VAT and property income can be a minefield. At Spotlight Accounting, we work with landlords with both residential and commercial property investments and can help them navigate the complexity of whether they need to be registered for VAT and if it is, in fact, more tax efficient to do so.
Non-residential properties with an option to tax on and serviced accommodation are subject to VAT. Commercial landlords can tax on if charging VAT on property is considered more tax efficient. Serviced accommodation is also required to register when income exceeds the £85,000 VAT registration threshold.
Have you got commercial property or residential property?
In general commercial property and residential property are treated differently for VAT purposes. The property determines the VAT status, not the different entities. Therefore the same VAT rules apply to a sole trader, partnership, limited company and pension scheme.
How does VAT apply to commercial properties?
A commercial property is a non-residential property that is not designed to be a dwelling or a number of dwellings.
Only commercial properties with an option to tax can charge VAT on rental income. An option to tax can apply to certain areas of a commercial property or the investment as a whole. Once in place, an option to tax lasts 20 years. The option to tax land remains with the property, which will also pass to a new owner if the building is sold.
As a rule of thumb, if tenants of a commercial property are registered for VAT, then it is worthwhile putting an option to tax in place. This is so that input VAT can be recovered on costs and services such as repairs, maintenance and utilities.
Properties with an option to tax must charge VAT on all rental income and can claim VAT on expenses in relation to that property. If there are other properties in the entity that are not subject to standard rate VAT, then you may not be able to recover VAT paid on all supplies, as partial exemption applies.
When buying or selling a commercial building, whether it is a taxable supply depends on whether there is an option to tax. If there is an option to tax in place, then VAT will be charged on the sale.
New commercial property that is under three years old are classified as standard-rated supplies, so VAT will be charged on the sale whether an option to tax is in place or not.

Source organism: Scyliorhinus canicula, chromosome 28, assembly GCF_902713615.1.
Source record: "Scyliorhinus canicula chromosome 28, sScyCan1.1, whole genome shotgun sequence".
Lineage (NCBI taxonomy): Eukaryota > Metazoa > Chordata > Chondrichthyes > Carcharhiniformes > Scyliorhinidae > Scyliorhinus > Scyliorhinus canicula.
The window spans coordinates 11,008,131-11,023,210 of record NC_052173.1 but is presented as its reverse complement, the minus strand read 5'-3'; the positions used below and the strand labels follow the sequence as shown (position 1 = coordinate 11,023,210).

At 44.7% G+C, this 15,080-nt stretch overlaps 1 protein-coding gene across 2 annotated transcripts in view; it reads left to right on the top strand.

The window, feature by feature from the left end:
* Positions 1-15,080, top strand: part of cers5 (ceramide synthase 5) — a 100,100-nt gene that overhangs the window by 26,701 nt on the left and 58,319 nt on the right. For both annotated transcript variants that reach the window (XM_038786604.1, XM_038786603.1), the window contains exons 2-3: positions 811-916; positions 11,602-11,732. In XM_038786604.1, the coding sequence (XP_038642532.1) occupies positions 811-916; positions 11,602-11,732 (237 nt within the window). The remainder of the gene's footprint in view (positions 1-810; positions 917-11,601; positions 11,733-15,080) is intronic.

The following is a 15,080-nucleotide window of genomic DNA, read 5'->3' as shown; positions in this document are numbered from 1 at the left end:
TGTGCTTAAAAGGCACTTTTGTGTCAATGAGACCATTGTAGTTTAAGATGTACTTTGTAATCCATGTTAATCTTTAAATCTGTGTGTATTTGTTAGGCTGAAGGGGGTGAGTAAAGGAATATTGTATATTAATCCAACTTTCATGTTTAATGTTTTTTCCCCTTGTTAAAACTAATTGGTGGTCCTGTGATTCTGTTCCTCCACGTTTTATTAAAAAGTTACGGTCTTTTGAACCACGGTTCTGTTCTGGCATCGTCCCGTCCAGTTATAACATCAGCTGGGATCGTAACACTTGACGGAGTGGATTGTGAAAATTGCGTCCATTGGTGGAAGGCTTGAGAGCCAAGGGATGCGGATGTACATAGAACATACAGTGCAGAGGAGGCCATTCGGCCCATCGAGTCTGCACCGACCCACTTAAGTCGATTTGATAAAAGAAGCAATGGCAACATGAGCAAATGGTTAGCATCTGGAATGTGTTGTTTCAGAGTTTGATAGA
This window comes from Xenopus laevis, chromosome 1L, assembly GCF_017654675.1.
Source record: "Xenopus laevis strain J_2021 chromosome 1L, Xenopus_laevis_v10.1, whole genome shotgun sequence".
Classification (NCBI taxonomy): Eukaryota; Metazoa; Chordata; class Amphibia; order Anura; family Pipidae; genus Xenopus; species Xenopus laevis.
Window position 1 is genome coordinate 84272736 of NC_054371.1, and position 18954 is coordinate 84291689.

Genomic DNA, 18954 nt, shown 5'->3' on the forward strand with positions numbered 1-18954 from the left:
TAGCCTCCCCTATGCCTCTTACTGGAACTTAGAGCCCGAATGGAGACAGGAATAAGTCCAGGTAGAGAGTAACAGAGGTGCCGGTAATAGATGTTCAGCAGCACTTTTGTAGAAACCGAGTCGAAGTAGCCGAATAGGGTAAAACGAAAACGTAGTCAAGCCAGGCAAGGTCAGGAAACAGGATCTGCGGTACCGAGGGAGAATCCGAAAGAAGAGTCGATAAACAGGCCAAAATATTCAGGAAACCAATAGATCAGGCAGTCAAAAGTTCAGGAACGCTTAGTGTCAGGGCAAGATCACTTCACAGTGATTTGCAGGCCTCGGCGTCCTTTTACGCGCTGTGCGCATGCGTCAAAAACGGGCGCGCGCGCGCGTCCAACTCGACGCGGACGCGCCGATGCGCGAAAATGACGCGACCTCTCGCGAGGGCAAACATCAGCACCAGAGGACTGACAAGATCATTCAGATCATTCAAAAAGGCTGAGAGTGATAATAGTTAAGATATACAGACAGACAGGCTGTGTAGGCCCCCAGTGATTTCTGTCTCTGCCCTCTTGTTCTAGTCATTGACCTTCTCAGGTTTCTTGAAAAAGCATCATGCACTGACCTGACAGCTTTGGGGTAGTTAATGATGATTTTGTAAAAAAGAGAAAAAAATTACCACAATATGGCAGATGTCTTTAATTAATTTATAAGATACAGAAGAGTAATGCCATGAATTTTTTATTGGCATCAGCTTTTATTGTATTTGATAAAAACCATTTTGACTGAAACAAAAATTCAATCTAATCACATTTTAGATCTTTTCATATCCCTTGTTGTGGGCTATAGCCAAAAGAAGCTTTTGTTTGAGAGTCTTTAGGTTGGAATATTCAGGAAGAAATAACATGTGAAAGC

How does VAT apply to residential properties?
Rental income from residential property, in general, is an exempt supply. This is because there is no VAT on rent, and VAT can not be claimed on costs incurred. Therefore most residential landlords do not have to register for VAT.
The principal exemption to this is serviced accommodation, i.e. holiday lettings. If the income across all properties exceeds the VAT threshold, you must register for VAT.
Once VAT registered, standard rate VAT must be charged on all sales, and you can claim input VAT on all costs in relation to the let, such as management fees, utilities etc.
There are also schemes such as the Flat Rate Scheme and Tour Operators Margin Scheme that can reduce the amount of VAT paid to HM Revenue and Customs.
There may be restrictions on the input VAT that you can claim if there is a mix of standard-rated and exempt income.
Residential property developers selling a new building are making taxable supplies, but the sale of the buildings is zero-rated. This enables them to reclaim input VAT incurred on the cost of the development.
There are complexities when converting a non-residential building into a residential building, for example, converting an office block into flats. If the conversion is being sold, the sales are at the zero rate, but if the intention is to develop and retain rent out the units, then the reduced rate of VAT applies.
When should you become a VAT-registered business?
Serviced accommodation businesses with rental income over £85,000 must register for VAT, as their standard-rated supplies exceed the registration threshold.
Landlords with properties on an AST have exempt supplies, so they are outside the scope of VAT and have no requirements or benefit to register for VAT due to being VAT exempt.
Whether a property owner with commercial properties should be registered for VAT depends on certain circumstances, and should seek professional advice as to if it is tax beneficial to be VAT registered. Even if there is an option to tax on the building, removing the option to tax may be more beneficial.
Get property accounting advice from Spotlight Accounting
At Spotlight Accounting, we have been looking after landlords for over 16 years and can provide expert advice to landlords on whether they should register for VAT purposes. Part of our tax planning service looks at your current portfolio.
If you are unsure about the VAT status of your portfolio, please get in touch.
The property owner is held responsible for the VAT returns of the business, so it is fundamental that you get it right.
As property can be zero-rated, standard-rated supplies and VAT exempt, it is important that you get the right advice.
How long does VAT registration take for property?
For serviced accommodation, VAT registration is required within 30 days of exceeding the threshold. Registration, in most cases, can take 10 to 14 days, although some applications can take longer.
An option to tax can take effect immediately, and a form (VAT1641a) needs to be lodged with HMRC within 30 days of the election.
Can my accountant register VAT for my property company?
Your accountant can register for VAT on your behalf and help with the paperwork to put an option to tax in place.
Do I have to charge VAT on rent?
As covered above, you only have to pay VAT on rent of furnished holiday lettings that exceed the VAT threshold and where there is an option to tax on non-residential properties.
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